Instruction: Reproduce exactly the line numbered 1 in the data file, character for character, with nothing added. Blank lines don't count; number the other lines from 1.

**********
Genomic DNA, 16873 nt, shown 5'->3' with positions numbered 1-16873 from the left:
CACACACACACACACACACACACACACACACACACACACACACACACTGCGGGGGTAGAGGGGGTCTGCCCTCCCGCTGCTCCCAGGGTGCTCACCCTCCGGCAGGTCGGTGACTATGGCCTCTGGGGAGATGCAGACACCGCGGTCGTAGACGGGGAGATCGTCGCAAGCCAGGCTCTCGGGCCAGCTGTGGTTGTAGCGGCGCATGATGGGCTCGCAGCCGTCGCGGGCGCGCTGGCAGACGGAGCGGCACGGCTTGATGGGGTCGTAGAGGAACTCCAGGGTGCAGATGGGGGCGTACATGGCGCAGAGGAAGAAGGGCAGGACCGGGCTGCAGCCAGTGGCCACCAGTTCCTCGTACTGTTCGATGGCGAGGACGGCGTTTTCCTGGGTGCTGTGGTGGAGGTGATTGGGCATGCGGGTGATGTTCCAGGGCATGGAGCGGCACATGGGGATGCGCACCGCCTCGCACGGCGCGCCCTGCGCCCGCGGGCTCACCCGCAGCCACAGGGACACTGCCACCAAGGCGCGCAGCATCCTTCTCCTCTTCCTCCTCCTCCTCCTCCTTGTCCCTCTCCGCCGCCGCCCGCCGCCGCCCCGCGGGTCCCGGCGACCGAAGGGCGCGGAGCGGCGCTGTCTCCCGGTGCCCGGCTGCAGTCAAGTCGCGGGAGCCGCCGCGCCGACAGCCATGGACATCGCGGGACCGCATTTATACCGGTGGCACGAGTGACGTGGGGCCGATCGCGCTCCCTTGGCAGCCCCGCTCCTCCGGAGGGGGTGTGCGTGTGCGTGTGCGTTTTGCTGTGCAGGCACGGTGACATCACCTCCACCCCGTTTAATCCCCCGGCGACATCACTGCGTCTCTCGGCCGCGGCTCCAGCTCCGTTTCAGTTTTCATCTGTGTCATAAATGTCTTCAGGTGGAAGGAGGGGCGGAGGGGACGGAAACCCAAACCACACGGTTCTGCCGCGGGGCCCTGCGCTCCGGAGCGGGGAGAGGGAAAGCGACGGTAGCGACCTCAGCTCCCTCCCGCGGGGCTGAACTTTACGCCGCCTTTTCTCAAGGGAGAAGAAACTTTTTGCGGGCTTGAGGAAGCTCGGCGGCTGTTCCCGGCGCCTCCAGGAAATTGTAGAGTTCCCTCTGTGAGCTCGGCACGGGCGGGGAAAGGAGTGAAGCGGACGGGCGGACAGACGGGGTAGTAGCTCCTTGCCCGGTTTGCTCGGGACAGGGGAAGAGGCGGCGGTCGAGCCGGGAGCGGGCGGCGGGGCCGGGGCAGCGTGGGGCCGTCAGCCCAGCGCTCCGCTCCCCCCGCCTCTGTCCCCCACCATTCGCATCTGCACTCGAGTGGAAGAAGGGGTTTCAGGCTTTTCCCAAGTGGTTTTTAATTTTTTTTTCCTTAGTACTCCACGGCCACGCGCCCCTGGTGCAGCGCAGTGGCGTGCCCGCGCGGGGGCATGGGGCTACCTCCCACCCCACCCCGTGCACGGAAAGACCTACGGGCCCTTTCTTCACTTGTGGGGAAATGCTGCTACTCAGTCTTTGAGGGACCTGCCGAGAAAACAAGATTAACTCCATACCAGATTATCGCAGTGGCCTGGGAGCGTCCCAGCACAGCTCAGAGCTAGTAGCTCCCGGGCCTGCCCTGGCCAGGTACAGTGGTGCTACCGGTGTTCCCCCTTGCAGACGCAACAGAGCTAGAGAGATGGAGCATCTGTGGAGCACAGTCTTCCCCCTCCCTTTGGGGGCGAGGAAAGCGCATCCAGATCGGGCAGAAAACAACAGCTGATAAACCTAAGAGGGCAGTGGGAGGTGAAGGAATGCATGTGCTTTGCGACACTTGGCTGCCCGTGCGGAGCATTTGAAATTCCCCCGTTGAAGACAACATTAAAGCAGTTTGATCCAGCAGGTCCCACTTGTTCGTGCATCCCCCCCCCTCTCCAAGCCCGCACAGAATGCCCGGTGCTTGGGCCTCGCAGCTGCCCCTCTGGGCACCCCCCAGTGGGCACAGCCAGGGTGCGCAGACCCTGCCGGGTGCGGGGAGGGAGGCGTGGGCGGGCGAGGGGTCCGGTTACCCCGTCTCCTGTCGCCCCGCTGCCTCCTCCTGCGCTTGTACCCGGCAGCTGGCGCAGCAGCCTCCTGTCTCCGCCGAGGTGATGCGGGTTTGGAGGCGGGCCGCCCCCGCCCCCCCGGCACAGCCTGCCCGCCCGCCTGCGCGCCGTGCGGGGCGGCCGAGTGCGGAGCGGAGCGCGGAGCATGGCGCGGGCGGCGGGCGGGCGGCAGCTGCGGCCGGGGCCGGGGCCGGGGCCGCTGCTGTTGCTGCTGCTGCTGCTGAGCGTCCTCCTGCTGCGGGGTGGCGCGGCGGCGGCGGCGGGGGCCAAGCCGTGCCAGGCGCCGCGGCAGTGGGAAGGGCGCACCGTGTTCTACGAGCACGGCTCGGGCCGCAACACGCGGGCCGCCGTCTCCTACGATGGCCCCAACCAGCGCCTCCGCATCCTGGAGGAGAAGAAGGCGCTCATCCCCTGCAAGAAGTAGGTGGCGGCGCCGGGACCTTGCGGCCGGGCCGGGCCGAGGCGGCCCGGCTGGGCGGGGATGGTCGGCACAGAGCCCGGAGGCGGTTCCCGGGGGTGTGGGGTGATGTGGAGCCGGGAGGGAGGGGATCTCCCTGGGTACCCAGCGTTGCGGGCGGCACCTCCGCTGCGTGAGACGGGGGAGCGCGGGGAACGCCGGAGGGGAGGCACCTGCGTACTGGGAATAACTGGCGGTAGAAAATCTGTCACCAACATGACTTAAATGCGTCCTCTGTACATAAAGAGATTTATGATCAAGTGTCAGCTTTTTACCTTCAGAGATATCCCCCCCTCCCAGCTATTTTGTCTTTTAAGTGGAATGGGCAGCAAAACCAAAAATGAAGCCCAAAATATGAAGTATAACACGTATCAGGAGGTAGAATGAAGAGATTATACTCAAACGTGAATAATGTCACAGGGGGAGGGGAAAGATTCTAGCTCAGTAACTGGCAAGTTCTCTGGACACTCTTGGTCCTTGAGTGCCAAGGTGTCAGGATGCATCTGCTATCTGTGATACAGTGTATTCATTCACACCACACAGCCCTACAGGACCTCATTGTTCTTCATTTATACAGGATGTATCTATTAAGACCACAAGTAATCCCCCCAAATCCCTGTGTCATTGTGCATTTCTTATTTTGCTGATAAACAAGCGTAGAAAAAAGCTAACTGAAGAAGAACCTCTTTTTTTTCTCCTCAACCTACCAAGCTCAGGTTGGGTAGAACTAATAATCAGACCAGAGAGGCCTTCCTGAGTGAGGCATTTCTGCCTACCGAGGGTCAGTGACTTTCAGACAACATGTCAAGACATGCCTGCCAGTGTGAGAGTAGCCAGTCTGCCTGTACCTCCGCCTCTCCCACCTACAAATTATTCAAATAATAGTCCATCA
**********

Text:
Genomic DNA, 16873 nt, shown 5'->3' with positions numbered 1-16873 from the left: